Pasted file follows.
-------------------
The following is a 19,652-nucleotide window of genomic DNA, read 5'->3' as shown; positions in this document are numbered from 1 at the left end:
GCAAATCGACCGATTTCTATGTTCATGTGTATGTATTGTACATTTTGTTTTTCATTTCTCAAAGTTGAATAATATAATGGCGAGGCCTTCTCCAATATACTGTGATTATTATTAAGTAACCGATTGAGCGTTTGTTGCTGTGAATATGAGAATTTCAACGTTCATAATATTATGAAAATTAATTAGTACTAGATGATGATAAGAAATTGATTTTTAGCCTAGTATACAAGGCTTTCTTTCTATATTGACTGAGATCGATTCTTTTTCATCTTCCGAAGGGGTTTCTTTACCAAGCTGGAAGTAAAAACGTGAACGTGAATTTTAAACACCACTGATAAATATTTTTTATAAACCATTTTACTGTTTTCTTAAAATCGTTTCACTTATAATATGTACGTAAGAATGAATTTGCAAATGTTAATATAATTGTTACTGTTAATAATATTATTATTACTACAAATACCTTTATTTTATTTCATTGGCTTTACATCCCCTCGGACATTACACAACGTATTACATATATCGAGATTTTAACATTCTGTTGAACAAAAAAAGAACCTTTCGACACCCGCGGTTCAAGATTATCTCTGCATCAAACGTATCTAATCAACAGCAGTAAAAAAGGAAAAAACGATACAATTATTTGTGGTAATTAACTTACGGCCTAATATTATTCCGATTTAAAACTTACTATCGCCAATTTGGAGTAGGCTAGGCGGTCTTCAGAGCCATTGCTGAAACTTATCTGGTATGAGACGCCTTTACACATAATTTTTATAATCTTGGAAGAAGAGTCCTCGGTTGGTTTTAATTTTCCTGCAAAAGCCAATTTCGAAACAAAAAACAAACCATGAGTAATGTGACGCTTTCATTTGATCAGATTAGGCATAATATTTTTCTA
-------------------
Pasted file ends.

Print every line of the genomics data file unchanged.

The following is a 19,652-nucleotide window of genomic DNA, read 5'->3' as shown; positions in this document are numbered from 1 at the left end:
GCAAATCGACCGATTTCTATGTTCATGTGTATGTATTGTACATTTTGTTTTTCATTTCTCAAAGTTGAATAATATAATGGCGAGGCCTTCTCCAATATACTGTGATTATTATTAAGTAACCGATTGAGCGTTTGTTGCTGTGAATATGAGAATTTCAACGTTCATAATATTATGAAAATTAATTAGTACTAGATGATGATAAGAAATTGATTTTTAGCCTAGTATACAAGGCTTTCTTTCTATATTGACTGAGATCGATTCTTTTTCATCTTCCGAAGGGGTTTCTTTACCAAGCTGGAAGTAAAAACGTGAACGTGAATTTTAAACACCACTGATAAATATTTTTTATAAACCATTTTACTGTTTTCTTAAAATCGTTTCACTTATAATATGTACGTAAGAATGAATTTGCAAATGTTAATATAATTGTTACTGTTAATAATATTATTATTACTACAAATACCTTTATTTTATTTCATTGGCTTTACATCCCCTCGGACATTACACAACGTATTACATATATCGAGATTTTAACATTCTGTTGAACAAAAAAAGAACCTTTCGACACCCGCGGTTCAAGATTATCTCTGCATCAAACGTATCTAATCAACAGCAGTAAAAAAGGAAAAAACGATACAATTATTTGTGGTAATTAACTTACGGCCTAATATTATTCCGATTTAAAACTTACTATCGCCAATTTGGAGTAGGCTAGGCGGTCTTCAGAGCCATTGCTGAAACTTATCTGGTATGAGACGCCTTTACACATAATTTTTATAATCTTGGAAGAAGAGTCCTCGGTTGGTTTTAATTTTCCTGCAAAAGCCAATTTCGAAACAAAAAACAAACCATGAGTAATGTGACGCTTTCATTTGATCAGATTAGGCATAATATTTTTCTA